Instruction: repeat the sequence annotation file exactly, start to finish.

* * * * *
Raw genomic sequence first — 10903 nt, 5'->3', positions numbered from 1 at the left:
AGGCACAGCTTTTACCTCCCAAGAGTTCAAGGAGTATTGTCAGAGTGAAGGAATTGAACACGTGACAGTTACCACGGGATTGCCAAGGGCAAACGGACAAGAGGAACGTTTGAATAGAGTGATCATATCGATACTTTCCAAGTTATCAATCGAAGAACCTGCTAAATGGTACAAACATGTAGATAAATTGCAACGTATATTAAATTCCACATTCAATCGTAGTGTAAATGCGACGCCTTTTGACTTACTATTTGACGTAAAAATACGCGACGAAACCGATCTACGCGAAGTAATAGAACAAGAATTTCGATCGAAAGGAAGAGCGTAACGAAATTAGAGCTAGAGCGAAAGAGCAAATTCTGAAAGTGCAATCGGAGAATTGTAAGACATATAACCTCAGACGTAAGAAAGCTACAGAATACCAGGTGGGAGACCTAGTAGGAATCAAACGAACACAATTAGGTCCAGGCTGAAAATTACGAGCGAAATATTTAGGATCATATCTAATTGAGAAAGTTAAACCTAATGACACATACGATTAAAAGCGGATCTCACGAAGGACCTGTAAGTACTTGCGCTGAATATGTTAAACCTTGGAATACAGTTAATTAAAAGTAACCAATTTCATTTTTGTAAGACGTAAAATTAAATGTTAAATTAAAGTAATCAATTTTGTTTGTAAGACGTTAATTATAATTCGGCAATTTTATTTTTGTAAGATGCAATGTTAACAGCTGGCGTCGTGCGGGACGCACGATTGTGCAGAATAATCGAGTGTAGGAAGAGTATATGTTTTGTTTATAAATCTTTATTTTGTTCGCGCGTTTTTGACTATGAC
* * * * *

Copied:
Raw genomic sequence first — 10903 nt, 5'->3', positions numbered from 1 at the left:
AGGCACAGCTTTTACCTCCCAAGAGTTCAAGGAGTATTGTCAGAGTGAAGGAATTGAACACGTGACAGTTACCACGGGATTGCCAAGGGCAAACGGACAAGAGGAACGTTTGAATAGAGTGATCATATCGATACTTTCCAAGTTATCAATCGAAGAACCTGCTAAATGGTACAAACATGTAGATAAATTGCAACGTATATTAAATTCCACATTCAATCGTAGTGTAAATGCGACGCCTTTTGACTTACTATTTGACGTAAAAATACGCGACGAAACCGATCTACGCGAAGTAATAGAACAAGAATTTCGATCGAAAGGAAGAGCGTAACGAAATTAGAGCTAGAGCGAAAGAGCAAATTCTGAAAGTGCAATCGGAGAATTGTAAGACATATAACCTCAGACGTAAGAAAGCTACAGAATACCAGGTGGGAGACCTAGTAGGAATCAAACGAACACAATTAGGTCCAGGCTGAAAATTACGAGCGAAATATTTAGGATCATATCTAATTGAGAAAGTTAAACCTAATGACACATACGATTAAAAGCGGATCTCACGAAGGACCTGTAAGTACTTGCGCTGAATATGTTAAACCTTGGAATACAGTTAATTAAAAGTAACCAATTTCATTTTTGTAAGACGTAAAATTAAATGTTAAATTAAAGTAATCAATTTTGTTTGTAAGACGTTAATTATAATTCGGCAATTTTATTTTTGTAAGATGCAATGTTAACAGCTGGCGTCGTGCGGGACGCACGATTGTGCAGAATAATCGAGTGTAGGAAGAGTATATGTTTTGTTTATAAATCTTTATTTTGTTCGCGCGTTTTTGACTATGAC